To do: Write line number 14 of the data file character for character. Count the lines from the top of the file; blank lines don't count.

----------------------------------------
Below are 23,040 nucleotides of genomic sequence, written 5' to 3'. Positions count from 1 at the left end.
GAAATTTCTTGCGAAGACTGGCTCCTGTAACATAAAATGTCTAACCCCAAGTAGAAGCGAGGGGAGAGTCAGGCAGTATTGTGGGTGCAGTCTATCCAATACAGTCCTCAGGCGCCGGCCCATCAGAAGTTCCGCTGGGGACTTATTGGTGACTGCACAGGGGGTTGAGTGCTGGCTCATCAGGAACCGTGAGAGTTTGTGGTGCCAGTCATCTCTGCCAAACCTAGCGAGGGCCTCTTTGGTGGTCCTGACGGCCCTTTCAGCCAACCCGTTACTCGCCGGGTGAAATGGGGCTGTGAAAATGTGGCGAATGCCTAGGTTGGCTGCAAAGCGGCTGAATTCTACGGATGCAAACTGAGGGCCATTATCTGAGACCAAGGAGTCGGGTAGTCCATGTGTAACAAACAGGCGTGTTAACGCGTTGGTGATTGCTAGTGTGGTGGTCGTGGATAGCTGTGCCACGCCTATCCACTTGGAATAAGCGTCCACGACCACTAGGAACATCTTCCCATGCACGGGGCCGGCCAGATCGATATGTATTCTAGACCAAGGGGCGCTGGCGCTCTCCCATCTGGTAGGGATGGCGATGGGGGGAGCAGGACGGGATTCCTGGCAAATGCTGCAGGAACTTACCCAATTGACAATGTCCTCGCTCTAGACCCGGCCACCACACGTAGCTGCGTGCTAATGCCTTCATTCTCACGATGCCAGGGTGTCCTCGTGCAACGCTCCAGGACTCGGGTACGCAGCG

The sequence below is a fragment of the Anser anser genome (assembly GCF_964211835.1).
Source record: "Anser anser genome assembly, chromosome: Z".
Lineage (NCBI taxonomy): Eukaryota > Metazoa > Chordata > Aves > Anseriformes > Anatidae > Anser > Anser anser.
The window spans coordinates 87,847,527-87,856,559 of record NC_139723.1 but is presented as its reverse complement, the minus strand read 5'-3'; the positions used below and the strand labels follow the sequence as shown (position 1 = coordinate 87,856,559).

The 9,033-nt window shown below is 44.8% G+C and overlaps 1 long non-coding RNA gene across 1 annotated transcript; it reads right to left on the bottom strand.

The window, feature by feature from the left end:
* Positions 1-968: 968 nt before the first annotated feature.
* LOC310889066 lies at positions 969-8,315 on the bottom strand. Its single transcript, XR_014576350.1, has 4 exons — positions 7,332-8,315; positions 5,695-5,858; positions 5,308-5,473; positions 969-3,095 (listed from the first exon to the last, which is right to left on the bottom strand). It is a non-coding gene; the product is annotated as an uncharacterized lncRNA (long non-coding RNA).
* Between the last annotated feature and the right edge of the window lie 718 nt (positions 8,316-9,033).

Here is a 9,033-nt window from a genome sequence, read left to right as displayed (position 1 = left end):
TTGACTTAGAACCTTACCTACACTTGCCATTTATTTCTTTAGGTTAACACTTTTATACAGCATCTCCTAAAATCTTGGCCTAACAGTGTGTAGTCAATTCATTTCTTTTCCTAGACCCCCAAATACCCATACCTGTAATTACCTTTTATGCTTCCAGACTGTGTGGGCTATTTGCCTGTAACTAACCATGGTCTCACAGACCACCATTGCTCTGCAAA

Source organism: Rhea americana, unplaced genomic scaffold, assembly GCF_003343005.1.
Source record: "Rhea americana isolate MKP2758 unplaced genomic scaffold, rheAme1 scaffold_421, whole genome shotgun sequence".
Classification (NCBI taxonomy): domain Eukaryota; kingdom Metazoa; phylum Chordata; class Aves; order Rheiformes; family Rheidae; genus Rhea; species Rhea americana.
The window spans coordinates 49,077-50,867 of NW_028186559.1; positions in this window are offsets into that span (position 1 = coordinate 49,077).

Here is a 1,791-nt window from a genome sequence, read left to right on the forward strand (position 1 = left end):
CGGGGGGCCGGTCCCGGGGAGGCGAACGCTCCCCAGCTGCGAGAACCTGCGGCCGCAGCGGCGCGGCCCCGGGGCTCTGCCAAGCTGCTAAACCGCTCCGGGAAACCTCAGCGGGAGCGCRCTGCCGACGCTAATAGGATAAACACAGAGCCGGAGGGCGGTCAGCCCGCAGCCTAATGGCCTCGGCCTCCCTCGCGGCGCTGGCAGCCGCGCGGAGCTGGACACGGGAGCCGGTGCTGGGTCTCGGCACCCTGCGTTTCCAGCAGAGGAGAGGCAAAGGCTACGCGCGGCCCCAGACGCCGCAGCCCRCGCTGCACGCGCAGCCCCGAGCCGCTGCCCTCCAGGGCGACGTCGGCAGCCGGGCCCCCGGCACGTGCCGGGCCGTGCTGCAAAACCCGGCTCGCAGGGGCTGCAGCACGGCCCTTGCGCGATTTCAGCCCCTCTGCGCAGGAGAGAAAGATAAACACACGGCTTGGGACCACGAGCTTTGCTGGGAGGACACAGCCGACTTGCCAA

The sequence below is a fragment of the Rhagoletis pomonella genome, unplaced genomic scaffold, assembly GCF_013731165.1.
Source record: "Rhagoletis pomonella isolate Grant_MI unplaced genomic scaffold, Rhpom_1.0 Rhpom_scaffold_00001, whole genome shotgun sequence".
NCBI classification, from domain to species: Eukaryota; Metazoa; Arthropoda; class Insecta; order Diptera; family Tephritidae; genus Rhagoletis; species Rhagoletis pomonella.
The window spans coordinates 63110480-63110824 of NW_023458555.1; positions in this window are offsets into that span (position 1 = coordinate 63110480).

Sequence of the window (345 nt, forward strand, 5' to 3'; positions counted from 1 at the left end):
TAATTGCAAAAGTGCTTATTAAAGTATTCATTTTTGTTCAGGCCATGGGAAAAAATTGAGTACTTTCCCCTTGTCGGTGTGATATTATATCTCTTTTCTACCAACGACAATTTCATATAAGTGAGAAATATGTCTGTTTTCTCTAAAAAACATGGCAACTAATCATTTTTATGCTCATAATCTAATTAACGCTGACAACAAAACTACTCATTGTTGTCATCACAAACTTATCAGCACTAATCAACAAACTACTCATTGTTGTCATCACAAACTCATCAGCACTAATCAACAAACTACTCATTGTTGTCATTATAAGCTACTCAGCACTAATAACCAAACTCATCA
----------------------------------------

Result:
Source organism: Rhea americana, unplaced genomic scaffold, assembly GCF_003343005.1.